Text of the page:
Home
overview
This conference will address the emerging and future demands of the military in supporting national and multinational deployments. This conference will also analyse solutions being offered by contractors in supporting forward deployments in future operations. It will analyse the advantages and perceived risks and challenges associated with contracting out support solutions. Supporting the Forward Deployment 2003 will give case studies focusing on deployment experiences for recent operations, specifically looking at the various logistical aspects, challenges and future requirements. Case studies will also include supporting individual platforms, analysis of logistical projects and programmes as well as individual country perspectives. The underlying theme will be how to provide cost effective means to support the 21st Century soldier in the field.

A two day intensive conference which will help you:
· UNDERSTAND the future requirements of forward deployment
· IDENTIFY the emerging trends of logistic support
· ASSESS feasible and cost-effective logistic strategy
· MAXIMISE your capacity for supporting the forward deployed forces
· GAIN insider knowledge and LEARN lessons from case studies of topical operations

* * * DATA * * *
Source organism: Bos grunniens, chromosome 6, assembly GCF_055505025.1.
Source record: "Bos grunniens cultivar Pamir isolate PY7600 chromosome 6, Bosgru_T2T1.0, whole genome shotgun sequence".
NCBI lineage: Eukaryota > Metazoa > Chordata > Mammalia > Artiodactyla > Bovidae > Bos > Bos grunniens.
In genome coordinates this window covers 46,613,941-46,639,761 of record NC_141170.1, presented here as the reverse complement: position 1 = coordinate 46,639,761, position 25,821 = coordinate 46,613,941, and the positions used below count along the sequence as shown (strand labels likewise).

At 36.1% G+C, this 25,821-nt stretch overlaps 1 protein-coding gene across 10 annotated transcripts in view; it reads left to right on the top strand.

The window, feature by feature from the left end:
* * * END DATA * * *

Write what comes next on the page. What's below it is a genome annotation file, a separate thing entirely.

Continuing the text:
Gain an insight from the key industry speakers in the field:
· Brigadier Andrew Stewart, Director of Overseas Military Activity, Ministry of Defence, UK
· Colonel Phil Naylor, Director of Operations, Defence Storage and Distribution Agency, Ministry of Defence, UK
· Colonel Nick Knudsen, Head of Logistics, Joint Helicopter Command Headquarters, Ministry of Defence, UK
· Colonel Johannes Amting, Branch Chief Concepts and Plans, German Air Force Material Command
· Group Captain Ron Simpson, Assistant Director, Business Improvements (Information), ES (Air), Defence Logistics Organisation, Ministry of Defence, UK
· Lieutenant Colonel Steve Miller, Division Chief, Mobility Division J-4, US Department of Defense
· Lieutenant Colonel David Adams, Head of International Defence Training (Army), International Defence Training (Army)
· Lieutenant Colonel Richard Wakefield, SO1 Systems, E&AM CCT, Defence Logistics Organisation, Ministry of Defence, UK
· Commander Brian Nelson, Chief of Policy, RHQ AF SOUTH
· Hakon Thuve, Chief, Applications Development Branch, NATO C3 Agency
· Don Trautner, Program Manager, Logistics Civil Augmentation Program (LOGCAP), Operations Support Command, Army Material Command, US Army